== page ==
2. Visit SrnD profile page

    About SrnD

    Joined: May '09; Posts: 39; Likes: 14


  3. by   EmergencyNrse
  4. by   9livesRN
    Be happy, find your own peace, take care of yourself first! You will find bull crap wherever you go, some places more then others, I would say if you are unhappy, it's unhealthy, if you feel as if there is nothing that can be done to savage your current working condition then change it! You gotta live with it in the end, you got to sleep with it, so, the decision comes from within! Jot it down, pros and cons, make a list, and choose,! You would be happy either way you decide to go, because it's your decision!Ps. Keep on swimming! You will eventually land where you want, just don't base "nursing" on your sole dreadful experience, ask yourself, do you like to be a nurse to begin with? What are you willing to deal with? What are your needs?Can you financially afford to take a break? Have you explored non acute nursing care? Agency work? Maybe night shift?...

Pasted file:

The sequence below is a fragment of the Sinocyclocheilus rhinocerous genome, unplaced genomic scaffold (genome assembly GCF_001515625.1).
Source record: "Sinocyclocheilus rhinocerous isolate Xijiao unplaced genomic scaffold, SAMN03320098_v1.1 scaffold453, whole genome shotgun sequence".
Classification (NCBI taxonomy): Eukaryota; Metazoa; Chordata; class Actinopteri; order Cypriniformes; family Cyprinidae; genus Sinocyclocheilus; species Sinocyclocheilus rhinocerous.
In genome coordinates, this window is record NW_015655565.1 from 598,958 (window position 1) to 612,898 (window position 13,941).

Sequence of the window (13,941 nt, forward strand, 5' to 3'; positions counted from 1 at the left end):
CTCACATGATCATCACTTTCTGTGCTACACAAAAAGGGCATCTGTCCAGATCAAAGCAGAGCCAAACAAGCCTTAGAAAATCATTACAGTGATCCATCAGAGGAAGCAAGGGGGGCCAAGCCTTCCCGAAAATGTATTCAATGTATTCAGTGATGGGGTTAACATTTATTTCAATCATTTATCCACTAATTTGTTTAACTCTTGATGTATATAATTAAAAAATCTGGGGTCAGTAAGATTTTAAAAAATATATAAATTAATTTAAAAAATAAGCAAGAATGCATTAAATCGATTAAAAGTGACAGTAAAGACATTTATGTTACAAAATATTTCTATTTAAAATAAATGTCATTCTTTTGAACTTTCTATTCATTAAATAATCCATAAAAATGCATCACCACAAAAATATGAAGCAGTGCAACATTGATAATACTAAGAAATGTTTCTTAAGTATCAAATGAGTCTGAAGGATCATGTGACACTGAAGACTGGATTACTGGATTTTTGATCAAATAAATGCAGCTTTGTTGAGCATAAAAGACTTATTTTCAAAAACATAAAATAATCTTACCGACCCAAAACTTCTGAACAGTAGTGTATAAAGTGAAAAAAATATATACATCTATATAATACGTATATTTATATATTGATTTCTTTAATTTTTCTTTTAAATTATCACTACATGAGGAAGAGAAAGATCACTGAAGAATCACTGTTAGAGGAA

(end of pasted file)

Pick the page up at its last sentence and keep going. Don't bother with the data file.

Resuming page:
5. by   Palliative Care, DNP
    I'm not sure why the above poster thought this was funny but I will answer. I personally can not stand bedside nursing. That is why I am stepping away from it totally. I am going back school to become a FNP. I love the patients but hate all of the BS of working bedside in a hospital.
  6. by   jaznia15
    I agree with mom to 4, I'm 22 years old just got my BSN in May and RN license in June of this year. I work on a med surg Tele floor from hell at a large hospital, I loathe the bullcrap I have to put up with but have gained a ton of experience because our hospital allows insulin drips, heparin drips, and certain cardiac drips in our floor which is a nightmare if u have an insulin drip pt, heparin drip pt, trach pt, and total care pts with bedsores and peg tube feedings which I've had all at one time before. I love the experience of the hospital but in agreement of my hatred of bedside nursing. There is just not enough autonomy and after taxes and benefits are taken out my check the money is just not worth the amount of time I'm away from my son who is 4. I went through a depression stage at one time but now I've resolved to go back to school this upcoming summer or fall for my FNP. I want better hours and more autonomy without taking a pay cut as I would if I went to a drs office or clinic as an RN. I love the nursing but not bedside, I was a CNA for 4 years while attending college and I feel I'm still treated with the same disrespect for my title as an RN as I was as a CNA. I won't wait for 5 years to see if I'll grow to love it or for experience to move to a different job setting, I'm ready for school now so that's my path. You gotta do what's best for you!